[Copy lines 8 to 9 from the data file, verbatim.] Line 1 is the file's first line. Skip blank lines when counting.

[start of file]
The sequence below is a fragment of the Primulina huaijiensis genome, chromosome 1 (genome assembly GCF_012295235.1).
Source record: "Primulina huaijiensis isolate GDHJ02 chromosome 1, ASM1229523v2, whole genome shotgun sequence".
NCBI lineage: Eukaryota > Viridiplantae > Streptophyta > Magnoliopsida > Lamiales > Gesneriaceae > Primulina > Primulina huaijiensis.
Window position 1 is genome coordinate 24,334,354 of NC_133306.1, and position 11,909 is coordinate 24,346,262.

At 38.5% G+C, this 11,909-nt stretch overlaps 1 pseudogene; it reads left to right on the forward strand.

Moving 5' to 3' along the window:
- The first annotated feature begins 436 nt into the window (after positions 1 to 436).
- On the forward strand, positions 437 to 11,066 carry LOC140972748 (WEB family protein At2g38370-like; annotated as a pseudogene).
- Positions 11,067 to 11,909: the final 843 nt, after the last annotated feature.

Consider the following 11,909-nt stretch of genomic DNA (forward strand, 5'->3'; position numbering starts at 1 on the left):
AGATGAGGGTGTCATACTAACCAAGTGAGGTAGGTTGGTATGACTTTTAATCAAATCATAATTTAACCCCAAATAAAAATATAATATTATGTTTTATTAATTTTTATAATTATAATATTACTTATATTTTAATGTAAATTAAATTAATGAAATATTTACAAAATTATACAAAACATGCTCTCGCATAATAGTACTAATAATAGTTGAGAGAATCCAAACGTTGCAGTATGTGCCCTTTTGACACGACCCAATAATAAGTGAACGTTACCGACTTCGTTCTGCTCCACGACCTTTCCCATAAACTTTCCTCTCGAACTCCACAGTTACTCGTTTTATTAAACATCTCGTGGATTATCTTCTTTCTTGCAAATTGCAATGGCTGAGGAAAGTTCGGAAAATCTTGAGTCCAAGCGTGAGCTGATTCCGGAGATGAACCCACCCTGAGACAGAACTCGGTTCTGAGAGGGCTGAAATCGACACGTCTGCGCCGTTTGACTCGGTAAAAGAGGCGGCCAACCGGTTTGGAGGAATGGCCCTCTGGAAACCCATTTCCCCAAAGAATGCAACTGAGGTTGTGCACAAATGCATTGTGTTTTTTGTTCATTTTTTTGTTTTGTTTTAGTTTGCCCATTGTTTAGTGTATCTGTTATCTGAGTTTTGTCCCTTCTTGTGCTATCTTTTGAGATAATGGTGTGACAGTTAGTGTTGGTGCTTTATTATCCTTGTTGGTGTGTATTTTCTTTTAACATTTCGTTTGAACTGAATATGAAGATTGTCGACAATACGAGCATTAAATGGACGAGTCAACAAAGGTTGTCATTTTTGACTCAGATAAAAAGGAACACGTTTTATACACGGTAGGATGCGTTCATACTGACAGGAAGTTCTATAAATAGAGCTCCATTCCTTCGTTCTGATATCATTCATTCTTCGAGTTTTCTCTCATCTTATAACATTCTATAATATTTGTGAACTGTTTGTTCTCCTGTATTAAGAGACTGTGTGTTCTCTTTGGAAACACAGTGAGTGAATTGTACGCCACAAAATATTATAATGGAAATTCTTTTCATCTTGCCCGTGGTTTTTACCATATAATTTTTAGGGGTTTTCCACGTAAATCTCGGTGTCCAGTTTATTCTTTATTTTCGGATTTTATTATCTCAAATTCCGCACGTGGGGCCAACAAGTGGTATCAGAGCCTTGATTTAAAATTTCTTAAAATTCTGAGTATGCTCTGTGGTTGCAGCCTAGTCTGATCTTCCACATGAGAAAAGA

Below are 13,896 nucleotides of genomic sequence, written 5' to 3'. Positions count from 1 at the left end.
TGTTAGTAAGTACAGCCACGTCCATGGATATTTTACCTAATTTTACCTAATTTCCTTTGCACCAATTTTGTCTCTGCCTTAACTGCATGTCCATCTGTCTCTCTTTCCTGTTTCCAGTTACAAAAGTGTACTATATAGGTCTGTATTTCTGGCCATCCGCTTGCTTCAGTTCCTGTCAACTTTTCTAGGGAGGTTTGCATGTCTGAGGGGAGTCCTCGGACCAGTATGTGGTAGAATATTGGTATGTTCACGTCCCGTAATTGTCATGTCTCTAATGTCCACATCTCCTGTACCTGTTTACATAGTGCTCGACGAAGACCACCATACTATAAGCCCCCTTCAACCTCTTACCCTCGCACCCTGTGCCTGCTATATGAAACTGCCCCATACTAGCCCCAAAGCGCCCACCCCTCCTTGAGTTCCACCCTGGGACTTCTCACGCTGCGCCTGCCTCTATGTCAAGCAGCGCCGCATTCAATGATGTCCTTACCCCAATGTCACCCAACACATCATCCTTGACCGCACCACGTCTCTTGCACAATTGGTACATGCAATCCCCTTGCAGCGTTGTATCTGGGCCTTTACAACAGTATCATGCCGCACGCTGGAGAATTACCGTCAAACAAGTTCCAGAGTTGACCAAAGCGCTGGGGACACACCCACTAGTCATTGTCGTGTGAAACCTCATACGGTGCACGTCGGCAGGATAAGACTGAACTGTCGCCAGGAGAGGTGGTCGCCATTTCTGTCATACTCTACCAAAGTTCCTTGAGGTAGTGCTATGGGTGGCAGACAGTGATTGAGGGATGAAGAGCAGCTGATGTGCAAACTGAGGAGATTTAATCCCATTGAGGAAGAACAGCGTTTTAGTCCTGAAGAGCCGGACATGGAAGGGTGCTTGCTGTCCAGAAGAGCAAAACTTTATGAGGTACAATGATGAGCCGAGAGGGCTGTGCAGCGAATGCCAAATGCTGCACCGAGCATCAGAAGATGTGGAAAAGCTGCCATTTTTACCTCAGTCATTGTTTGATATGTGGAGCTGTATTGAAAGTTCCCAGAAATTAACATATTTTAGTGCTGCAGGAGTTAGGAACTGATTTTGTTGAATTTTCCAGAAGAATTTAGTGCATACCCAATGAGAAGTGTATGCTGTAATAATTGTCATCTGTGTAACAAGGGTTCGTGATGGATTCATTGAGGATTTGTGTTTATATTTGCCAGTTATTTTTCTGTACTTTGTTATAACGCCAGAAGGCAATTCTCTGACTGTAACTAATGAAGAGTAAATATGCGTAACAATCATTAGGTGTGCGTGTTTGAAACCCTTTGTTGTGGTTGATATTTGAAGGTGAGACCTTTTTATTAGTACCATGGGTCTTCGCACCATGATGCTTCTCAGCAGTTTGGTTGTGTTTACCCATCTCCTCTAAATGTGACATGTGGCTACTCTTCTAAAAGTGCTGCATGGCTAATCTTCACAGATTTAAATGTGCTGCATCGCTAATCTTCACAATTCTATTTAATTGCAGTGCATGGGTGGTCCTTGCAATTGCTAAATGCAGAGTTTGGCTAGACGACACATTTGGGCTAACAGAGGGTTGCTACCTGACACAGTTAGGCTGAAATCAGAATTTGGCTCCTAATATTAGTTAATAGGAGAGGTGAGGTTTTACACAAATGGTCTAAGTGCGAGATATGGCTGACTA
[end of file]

- On the forward strand, positions 437 to 11,066 carry LOC140972748 (WEB family protein At2g38370-like; annotated as a pseudogene).
- Positions 11,067 to 11,909: the final 843 nt, after the last annotated feature.